Egypt Exploration Fund [Hrsg.]
Archaeological report: comprising the work of the Egypt Exploration Fund and the progress of egyptology during the year ... — 1900-1901

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Progress of Egyptology.

with remains older than Mykenaean. When we recall that a lion from
Baghdad in the British Museum hears the cartouche of Khyan, we may believe
that this king was of great importance. Though in Egypt itself he appears
obscure, the monuments of no other Pharaoh have so wide a range. Some
of the kings of his group appear to have Semitic names. His statue is
headless, otherwise the features might have given a clue to his nationality.
Let us hope that further discoveries in Crete or in the Euphrates valley, if
not in Egypt itself, will yield positive information about this tantalizing
personage. There seems no reason why the monument found last year at
Cnossus (Arch. Bept, 1900, p. 65) should not also belong to the Hyksos

Hall, Oldest Civilization of Greece. As written by an Egyptologist who
has studied the subject of Greek origins well in all its branches, this book
is of special interest to Egyptologists. The Mykenaean civilization is the
main theme of the work, in which the results of researches far and wide are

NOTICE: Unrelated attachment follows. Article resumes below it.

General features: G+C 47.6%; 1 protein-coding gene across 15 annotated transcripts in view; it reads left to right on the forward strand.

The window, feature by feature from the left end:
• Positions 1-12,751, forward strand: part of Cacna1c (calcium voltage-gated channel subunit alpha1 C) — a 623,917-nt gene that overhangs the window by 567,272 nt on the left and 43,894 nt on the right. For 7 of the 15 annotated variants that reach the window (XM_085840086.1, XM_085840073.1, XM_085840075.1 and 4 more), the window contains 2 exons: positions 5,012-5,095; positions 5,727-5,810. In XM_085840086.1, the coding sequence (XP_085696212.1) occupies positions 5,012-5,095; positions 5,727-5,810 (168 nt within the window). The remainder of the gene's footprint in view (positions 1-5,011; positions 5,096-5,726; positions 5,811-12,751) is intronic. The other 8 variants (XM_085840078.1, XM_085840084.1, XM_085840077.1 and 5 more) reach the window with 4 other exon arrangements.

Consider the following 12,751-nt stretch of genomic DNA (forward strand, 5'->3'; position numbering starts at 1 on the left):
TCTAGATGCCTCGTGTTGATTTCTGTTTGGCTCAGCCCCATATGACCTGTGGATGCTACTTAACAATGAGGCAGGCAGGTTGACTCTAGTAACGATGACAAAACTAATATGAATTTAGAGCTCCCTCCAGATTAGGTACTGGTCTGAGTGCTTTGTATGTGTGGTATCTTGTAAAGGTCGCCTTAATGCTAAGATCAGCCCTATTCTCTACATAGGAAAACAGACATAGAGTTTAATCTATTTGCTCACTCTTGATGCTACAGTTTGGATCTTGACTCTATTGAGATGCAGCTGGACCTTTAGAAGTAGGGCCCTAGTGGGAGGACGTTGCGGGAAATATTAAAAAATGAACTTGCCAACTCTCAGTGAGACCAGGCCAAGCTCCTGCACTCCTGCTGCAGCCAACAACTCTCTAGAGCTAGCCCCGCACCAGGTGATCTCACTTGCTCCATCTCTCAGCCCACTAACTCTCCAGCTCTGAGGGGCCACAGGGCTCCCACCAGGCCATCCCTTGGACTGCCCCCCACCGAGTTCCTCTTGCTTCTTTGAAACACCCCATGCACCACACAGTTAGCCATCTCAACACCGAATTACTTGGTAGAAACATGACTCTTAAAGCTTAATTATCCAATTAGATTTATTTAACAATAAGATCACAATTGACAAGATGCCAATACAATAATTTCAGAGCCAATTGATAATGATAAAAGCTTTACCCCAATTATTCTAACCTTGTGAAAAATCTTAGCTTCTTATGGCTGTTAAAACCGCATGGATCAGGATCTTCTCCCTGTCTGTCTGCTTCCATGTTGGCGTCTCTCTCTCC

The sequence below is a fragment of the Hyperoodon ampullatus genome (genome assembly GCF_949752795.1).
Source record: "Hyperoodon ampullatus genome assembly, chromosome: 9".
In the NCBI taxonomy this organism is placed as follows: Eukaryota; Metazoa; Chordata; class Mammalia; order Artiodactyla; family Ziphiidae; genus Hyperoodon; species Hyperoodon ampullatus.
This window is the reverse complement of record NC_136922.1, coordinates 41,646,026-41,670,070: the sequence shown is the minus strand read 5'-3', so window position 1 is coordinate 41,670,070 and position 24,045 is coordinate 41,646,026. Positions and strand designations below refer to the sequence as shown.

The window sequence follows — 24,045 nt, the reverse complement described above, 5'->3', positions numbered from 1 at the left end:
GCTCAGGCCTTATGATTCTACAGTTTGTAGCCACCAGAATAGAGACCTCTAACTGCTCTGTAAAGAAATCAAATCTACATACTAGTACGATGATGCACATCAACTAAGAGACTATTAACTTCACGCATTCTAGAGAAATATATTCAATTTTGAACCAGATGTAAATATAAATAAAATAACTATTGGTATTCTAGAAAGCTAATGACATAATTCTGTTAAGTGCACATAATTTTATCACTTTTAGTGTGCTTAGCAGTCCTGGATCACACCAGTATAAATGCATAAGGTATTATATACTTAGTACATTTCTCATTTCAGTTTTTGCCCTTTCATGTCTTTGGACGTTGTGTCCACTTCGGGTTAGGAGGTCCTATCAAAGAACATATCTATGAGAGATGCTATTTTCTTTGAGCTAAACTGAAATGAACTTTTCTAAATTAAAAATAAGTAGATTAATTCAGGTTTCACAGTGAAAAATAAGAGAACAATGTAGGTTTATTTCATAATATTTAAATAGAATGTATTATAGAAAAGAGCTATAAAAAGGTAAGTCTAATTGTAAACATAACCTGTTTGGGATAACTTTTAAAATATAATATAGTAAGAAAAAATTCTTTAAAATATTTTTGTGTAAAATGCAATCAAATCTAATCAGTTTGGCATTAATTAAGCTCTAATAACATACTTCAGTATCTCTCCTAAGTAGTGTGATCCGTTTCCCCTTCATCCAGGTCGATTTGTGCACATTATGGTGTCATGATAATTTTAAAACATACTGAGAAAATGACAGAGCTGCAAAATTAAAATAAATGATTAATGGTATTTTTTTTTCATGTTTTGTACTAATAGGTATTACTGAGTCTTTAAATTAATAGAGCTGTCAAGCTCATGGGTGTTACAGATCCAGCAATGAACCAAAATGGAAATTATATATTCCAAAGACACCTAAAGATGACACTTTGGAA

brought together and soberly criticised. Several of the Egyptological
details are new and remarkable, e.g. the identification of the hieroglyphic
name of Cyprus in the XV-IIlth Dynasty.

Moret, Rev. Arch, xxxviii. 198, illustrates the description of the
shield of Achilles by scenes from Egyptian tombs, and suggests a

Erman, A. Z. xxxviii. 1, retranslates Golenischeff's papyrus of the voyage
to Syria. Many new renderings are given, and the fragment hitherto
supposed to belong to a third page is inserted in a gap in the first page.
But this change has not yet been verified with the original. Cf. Piehl,
Sphinx, iv. 235.

K. G-arnett, Athenaeum, April 20th, 1901, draws attention to the
passage in the papyrus just named, mentioning a gift of 500 sheets or rolls
of papyrus to Zekerbaal, king of Byblos, as indicating that papyrus was in
use in the libraries of Phoenicia in the eleventh century b.c.

Max Muller, O. L. Z. iv. 8, suggests that a XlXth Dynasty papyrus
makes mention of cuneiform correspondence.

Gr. A. Smith, Athenaeum, July 6th, 1901, records the discovery of a
basalt slab with Sety I. offering to Amen and Mut, east of the Jordan at
Tell esh Shihab in the Hauran.

Ballerini, Be-ssarione, viii. 413 ; ix. 61, 197, on the nomad tribes of
Palestine and Sinai according to old Egyptian monuments.

K. jSTiebuhr, Die Amarna Zeit; on the relations of Egypt and Western
Asia during that period. Of this there is an English translation by
J. Hutchison entitled The Tell el Amarna Beriod.
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